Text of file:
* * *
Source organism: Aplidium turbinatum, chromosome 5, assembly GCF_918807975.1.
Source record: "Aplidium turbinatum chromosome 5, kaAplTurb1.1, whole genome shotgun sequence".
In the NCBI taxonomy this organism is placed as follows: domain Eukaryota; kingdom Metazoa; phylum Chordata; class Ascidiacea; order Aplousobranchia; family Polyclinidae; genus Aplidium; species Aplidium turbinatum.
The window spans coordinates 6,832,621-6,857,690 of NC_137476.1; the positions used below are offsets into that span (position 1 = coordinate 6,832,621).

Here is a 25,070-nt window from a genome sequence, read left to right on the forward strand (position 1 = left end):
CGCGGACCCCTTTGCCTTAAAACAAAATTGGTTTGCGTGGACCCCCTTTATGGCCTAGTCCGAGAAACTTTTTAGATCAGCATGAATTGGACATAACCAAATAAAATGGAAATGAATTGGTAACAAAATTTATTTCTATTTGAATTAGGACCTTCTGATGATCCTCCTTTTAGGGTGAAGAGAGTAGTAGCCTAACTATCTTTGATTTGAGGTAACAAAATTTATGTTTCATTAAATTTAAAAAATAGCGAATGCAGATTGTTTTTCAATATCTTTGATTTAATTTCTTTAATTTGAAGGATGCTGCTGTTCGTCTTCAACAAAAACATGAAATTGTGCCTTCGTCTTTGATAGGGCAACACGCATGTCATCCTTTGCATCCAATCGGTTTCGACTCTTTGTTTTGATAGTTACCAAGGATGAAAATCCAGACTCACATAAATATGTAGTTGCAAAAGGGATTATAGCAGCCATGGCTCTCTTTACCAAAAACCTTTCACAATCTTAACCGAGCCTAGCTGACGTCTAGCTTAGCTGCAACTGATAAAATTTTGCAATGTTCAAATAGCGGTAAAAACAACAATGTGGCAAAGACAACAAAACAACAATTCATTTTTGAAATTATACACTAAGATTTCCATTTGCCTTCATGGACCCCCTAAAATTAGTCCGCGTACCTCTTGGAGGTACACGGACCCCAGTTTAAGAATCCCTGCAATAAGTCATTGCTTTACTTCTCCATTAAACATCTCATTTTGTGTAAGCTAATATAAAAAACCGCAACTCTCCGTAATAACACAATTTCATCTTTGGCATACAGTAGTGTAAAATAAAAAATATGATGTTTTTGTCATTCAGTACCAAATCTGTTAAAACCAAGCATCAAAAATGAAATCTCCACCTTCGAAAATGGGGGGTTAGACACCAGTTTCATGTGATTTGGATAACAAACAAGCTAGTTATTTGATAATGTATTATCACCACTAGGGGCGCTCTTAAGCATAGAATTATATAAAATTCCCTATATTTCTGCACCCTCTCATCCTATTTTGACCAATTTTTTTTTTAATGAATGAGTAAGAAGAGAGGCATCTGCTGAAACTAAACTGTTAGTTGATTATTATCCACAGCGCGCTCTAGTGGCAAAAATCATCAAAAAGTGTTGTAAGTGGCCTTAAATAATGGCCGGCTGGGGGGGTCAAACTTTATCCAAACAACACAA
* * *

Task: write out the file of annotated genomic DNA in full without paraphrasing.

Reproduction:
Source organism: Aplidium turbinatum, chromosome 5, assembly GCF_918807975.1.
Source record: "Aplidium turbinatum chromosome 5, kaAplTurb1.1, whole genome shotgun sequence".
In the NCBI taxonomy this organism is placed as follows: domain Eukaryota; kingdom Metazoa; phylum Chordata; class Ascidiacea; order Aplousobranchia; family Polyclinidae; genus Aplidium; species Aplidium turbinatum.
The window spans coordinates 6,832,621-6,857,690 of NC_137476.1; the positions used below are offsets into that span (position 1 = coordinate 6,832,621).

Here is a 25,070-nt window from a genome sequence, read left to right on the forward strand (position 1 = left end):
CGCGGACCCCTTTGCCTTAAAACAAAATTGGTTTGCGTGGACCCCCTTTATGGCCTAGTCCGAGAAACTTTTTAGATCAGCATGAATTGGACATAACCAAATAAAATGGAAATGAATTGGTAACAAAATTTATTTCTATTTGAATTAGGACCTTCTGATGATCCTCCTTTTAGGGTGAAGAGAGTAGTAGCCTAACTATCTTTGATTTGAGGTAACAAAATTTATGTTTCATTAAATTTAAAAAATAGCGAATGCAGATTGTTTTTCAATATCTTTGATTTAATTTCTTTAATTTGAAGGATGCTGCTGTTCGTCTTCAACAAAAACATGAAATTGTGCCTTCGTCTTTGATAGGGCAACACGCATGTCATCCTTTGCATCCAATCGGTTTCGACTCTTTGTTTTGATAGTTACCAAGGATGAAAATCCAGACTCACATAAATATGTAGTTGCAAAAGGGATTATAGCAGCCATGGCTCTCTTTACCAAAAACCTTTCACAATCTTAACCGAGCCTAGCTGACGTCTAGCTTAGCTGCAACTGATAAAATTTTGCAATGTTCAAATAGCGGTAAAAACAACAATGTGGCAAAGACAACAAAACAACAATTCATTTTTGAAATTATACACTAAGATTTCCATTTGCCTTCATGGACCCCCTAAAATTAGTCCGCGTACCTCTTGGAGGTACACGGACCCCAGTTTAAGAATCCCTGCAATAAGTCATTGCTTTACTTCTCCATTAAACATCTCATTTTGTGTAAGCTAATATAAAAAACCGCAACTCTCCGTAATAACACAATTTCATCTTTGGCATACAGTAGTGTAAAATAAAAAATATGATGTTTTTGTCATTCAGTACCAAATCTGTTAAAACCAAGCATCAAAAATGAAATCTCCACCTTCGAAAATGGGGGGTTAGACACCAGTTTCATGTGATTTGGATAACAAACAAGCTAGTTATTTGATAATGTATTATCACCACTAGGGGCGCTCTTAAGCATAGAATTATATAAAATTCCCTATATTTCTGCACCCTCTCATCCTATTTTGACCAATTTTTTTTTTAATGAATGAGTAAGAAGAGAGGCATCTGCTGAAACTAAACTGTTAGTTGATTATTATCCACAGCGCGCTCTAGTGGCAAAAATCATCAAAAAGTGTTGTAAGTGGCCTTAAATAATGGCCGGCTGGGGGGGTCAAACTTTATCCAAACAACACAA